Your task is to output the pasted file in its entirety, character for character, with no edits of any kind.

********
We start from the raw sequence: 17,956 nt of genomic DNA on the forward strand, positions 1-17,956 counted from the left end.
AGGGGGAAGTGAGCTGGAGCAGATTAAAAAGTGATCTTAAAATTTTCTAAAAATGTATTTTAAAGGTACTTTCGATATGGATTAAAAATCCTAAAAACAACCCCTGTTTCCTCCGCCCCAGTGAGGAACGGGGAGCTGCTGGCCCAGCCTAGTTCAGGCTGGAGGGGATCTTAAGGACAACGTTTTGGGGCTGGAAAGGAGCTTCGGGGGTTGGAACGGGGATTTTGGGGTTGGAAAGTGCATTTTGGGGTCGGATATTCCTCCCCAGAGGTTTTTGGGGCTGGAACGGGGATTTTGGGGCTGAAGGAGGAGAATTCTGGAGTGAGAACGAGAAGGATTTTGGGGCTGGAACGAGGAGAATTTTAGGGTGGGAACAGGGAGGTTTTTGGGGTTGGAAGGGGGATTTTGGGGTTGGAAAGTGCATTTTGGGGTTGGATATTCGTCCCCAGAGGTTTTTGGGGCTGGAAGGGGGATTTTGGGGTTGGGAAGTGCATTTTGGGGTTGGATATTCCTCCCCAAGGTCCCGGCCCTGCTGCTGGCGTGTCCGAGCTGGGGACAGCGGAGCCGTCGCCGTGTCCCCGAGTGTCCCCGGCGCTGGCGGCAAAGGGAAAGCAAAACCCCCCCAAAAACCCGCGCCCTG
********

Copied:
We start from the raw sequence: 17,956 nt of genomic DNA on the forward strand, positions 1-17,956 counted from the left end.
AGGGGGAAGTGAGCTGGAGCAGATTAAAAAGTGATCTTAAAATTTTCTAAAAATGTATTTTAAAGGTACTTTCGATATGGATTAAAAATCCTAAAAACAACCCCTGTTTCCTCCGCCCCAGTGAGGAACGGGGAGCTGCTGGCCCAGCCTAGTTCAGGCTGGAGGGGATCTTAAGGACAACGTTTTGGGGCTGGAAAGGAGCTTCGGGGGTTGGAACGGGGATTTTGGGGTTGGAAAGTGCATTTTGGGGTCGGATATTCCTCCCCAGAGGTTTTTGGGGCTGGAACGGGGATTTTGGGGCTGAAGGAGGAGAATTCTGGAGTGAGAACGAGAAGGATTTTGGGGCTGGAACGAGGAGAATTTTAGGGTGGGAACAGGGAGGTTTTTGGGGTTGGAAGGGGGATTTTGGGGTTGGAAAGTGCATTTTGGGGTTGGATATTCGTCCCCAGAGGTTTTTGGGGCTGGAAGGGGGATTTTGGGGTTGGGAAGTGCATTTTGGGGTTGGATATTCCTCCCCAAGGTCCCGGCCCTGCTGCTGGCGTGTCCGAGCTGGGGACAGCGGAGCCGTCGCCGTGTCCCCGAGTGTCCCCGGCGCTGGCGGCAAAGGGAAAGCAAAACCCCCCCAAAAACCCGCGCCCTG